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Adaptation and Mutation

Adaptation is an awesome thing. As humans, we are very adaptable and we’ve mutated to become more civilized. I’m not talkin X-Men kind of mutations here, what I’m talking about is that we have genetic propensities that have evolved over a long time to be able to process certain foods.

This is truly amazing when you think of the sheer magnitude of our change. Over time, humans have adapted in order to gain abilities that have been advantageous for our nutrition. Here’s the big idea:

 

We have a wide-ranging ability to tolerate a large variety of edible matter.

 

This is a wonderful survival asset which has evolved over time. What’s amazing about it is that because of it, we are able to consume and digest even a head of broccoli. This hasn’t always been the case. The sulforaphane in broccoli wouldn’t necessarily have been around in nature 20 to 30 thousand years ago the way they are today. We have evolved with our food, we have genetically modified (not in the way we speak about it today) ourselves and our systems in order to handle our food. We are now able to extract nutrients from sources that we weren’t able to before, and this is part of the reason we have survived at such a scale to the modern day.

But this ability and this adaptation that has taken place over thousands of years is not a directive to just to go ahead and eat anything that presents itself as food! Unfortunately that’s what we see with industry these days. The food industry offers us products that luckily don’t kill us right away, but they probably have a whole lot of negative health consequences as we go down the road. Even things generally recognized as safe previously have been exposed by science later on. For example, a certain enzyme that they use in food as an additive was later discovered to actually cause celiac disease in some populations. It’s scary to think that we will get the true story later, after the damage is done.

This is why it is so important to consider what we are eating and how our bodies have adapted. Just because our bodies can process so many different things doesn’t mean we should fuel ourselves with all of them.

 

Genetics & Diet

Not too long ago we were finally able to map the Human Genome and since then, there has been a huge surge in the interest we have for identifying things through our genes. Ancestry, 23 and Me, and a whole host of other products are now available that allow us to swab our cheeks and end up with a diagnostic analysis of everything from our ancestral regions to what diseases we may be more susceptible to.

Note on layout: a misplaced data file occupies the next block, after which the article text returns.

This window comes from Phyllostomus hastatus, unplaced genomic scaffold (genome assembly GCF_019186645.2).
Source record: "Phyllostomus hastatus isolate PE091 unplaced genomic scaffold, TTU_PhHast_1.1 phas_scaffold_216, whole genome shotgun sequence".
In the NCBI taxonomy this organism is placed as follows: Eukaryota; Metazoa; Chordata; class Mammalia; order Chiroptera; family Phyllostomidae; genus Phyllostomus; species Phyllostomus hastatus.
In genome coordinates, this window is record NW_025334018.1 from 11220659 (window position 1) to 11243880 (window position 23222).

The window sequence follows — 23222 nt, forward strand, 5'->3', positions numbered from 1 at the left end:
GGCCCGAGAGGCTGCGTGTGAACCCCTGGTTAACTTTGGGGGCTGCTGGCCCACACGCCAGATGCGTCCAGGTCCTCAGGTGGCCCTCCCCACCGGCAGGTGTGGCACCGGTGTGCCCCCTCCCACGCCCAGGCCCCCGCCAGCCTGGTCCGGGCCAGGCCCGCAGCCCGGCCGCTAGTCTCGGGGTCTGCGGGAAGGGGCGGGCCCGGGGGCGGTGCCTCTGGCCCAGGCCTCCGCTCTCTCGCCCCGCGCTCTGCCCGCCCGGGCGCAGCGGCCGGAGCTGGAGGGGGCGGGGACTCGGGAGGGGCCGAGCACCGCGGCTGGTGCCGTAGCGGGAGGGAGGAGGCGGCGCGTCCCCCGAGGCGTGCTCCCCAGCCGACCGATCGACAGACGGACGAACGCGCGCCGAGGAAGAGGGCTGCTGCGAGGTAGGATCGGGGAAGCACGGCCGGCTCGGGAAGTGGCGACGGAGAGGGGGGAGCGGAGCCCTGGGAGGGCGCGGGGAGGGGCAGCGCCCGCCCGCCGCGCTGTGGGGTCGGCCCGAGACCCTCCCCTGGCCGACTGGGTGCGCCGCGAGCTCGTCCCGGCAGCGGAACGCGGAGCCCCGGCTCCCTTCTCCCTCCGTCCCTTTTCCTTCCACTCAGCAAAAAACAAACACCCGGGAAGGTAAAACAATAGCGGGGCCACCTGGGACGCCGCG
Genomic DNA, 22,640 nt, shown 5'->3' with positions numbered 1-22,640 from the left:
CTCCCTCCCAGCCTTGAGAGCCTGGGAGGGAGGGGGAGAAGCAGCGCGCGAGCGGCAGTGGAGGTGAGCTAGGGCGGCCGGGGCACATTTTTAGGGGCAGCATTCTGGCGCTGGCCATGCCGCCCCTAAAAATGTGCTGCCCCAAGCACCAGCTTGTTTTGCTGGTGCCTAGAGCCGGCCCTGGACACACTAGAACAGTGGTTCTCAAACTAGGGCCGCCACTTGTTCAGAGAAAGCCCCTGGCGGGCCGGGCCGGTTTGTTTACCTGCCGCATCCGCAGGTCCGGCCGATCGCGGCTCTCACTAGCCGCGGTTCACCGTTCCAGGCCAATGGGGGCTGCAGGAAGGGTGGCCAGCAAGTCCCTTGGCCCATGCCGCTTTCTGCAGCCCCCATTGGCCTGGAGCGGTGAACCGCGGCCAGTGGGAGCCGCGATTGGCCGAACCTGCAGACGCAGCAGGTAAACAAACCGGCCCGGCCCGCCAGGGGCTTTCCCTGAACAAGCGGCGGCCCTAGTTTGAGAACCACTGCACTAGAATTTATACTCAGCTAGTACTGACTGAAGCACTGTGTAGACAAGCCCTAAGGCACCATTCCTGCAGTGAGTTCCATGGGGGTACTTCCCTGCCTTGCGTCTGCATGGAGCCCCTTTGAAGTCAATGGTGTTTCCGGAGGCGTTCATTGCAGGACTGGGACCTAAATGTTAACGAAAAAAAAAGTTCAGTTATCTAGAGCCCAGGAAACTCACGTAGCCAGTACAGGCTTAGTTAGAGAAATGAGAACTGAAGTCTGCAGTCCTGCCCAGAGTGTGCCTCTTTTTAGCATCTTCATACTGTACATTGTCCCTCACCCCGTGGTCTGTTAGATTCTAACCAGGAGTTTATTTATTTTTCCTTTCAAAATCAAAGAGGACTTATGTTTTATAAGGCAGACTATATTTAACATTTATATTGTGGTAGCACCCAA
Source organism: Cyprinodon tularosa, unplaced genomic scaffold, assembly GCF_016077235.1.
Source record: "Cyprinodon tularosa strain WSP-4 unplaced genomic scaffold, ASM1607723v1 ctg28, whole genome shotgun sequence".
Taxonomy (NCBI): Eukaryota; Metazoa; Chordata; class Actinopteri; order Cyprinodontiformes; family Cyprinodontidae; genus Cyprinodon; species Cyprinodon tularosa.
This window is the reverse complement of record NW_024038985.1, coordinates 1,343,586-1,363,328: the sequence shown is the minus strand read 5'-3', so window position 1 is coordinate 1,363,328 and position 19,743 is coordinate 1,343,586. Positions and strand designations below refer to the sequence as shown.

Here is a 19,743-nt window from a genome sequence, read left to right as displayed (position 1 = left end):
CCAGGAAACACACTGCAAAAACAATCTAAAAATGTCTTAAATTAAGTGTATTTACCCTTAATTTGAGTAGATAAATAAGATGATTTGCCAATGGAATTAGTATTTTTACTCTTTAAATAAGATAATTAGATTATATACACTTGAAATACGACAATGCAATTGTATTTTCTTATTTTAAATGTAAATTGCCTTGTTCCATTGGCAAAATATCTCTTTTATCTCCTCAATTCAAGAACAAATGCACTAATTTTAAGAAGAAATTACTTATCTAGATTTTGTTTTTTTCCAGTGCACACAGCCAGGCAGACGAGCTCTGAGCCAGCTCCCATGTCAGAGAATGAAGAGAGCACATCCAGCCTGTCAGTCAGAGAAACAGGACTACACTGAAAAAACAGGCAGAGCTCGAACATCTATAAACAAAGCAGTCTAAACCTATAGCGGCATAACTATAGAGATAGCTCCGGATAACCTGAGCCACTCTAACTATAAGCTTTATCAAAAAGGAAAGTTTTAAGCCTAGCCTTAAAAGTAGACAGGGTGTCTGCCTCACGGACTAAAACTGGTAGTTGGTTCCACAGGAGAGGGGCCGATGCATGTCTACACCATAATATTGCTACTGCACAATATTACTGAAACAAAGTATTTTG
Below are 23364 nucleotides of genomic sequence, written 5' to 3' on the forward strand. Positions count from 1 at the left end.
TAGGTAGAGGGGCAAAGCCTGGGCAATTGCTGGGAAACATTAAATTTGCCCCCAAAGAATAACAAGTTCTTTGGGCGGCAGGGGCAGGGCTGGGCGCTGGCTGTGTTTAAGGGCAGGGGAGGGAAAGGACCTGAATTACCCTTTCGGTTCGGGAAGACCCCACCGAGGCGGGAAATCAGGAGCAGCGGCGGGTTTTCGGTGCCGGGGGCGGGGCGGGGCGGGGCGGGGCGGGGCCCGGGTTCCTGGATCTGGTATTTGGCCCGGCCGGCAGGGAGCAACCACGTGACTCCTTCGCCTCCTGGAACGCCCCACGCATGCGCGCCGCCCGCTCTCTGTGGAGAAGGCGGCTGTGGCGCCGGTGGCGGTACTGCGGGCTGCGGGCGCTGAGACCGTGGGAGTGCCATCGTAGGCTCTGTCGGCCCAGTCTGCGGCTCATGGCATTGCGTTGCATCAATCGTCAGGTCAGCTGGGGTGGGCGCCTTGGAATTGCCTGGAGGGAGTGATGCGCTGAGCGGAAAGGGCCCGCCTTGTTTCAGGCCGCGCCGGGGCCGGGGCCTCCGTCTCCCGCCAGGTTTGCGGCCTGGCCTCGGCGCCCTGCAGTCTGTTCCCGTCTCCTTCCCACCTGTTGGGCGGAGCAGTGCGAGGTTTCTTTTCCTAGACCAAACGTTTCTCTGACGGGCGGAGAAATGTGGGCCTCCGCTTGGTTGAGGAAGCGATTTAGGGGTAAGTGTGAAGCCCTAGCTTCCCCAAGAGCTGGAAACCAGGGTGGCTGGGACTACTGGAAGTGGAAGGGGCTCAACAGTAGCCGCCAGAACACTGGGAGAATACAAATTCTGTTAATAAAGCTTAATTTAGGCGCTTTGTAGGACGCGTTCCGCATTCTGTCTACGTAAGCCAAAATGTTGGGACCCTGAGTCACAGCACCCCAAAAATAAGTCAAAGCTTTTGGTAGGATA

Unfortunately, in terms of your health, these things aren’t really as telling as we’d like to think they are. They absolutely do NOT equal a clear dietary guideline. You see, genes are complicated. There are so many factors. Genes are like switches and they flip on and off by your environment depending on where you are and how you live your life. Some things people have put a lot of weight on that may not pan out as expected are:

 

  • FTO: Regulation of metabolism and satiety
  • MC4R: Regulation of satiety and meal frequency
  • ADRB2-E27Q: Sensitivity to carbohydrates and stress impact
  • FABP2-T55A: Fat absorption and insulin regulation of sugar
  • SH2B1: Regulation of insulin and leptin systems

 

When tested in real life, these things simply don’t pan out as expected. This is nutrigenomics. Someday in the future, nutrigenomics may have a great handle on creating suggestions for health based on our genes, but the science just isn’t there yet. So until then, what do we do?

Stay tuned for my next article where I give you a few helpful tips about how to utilize genes, adaptation, and personal knowledge to help advance your nutrition and wellness.

If you have questions about what anything discussed in this article or in other blog posts, please don’t hesitate to reach out.

 

-Dr. Jerome Craig

 

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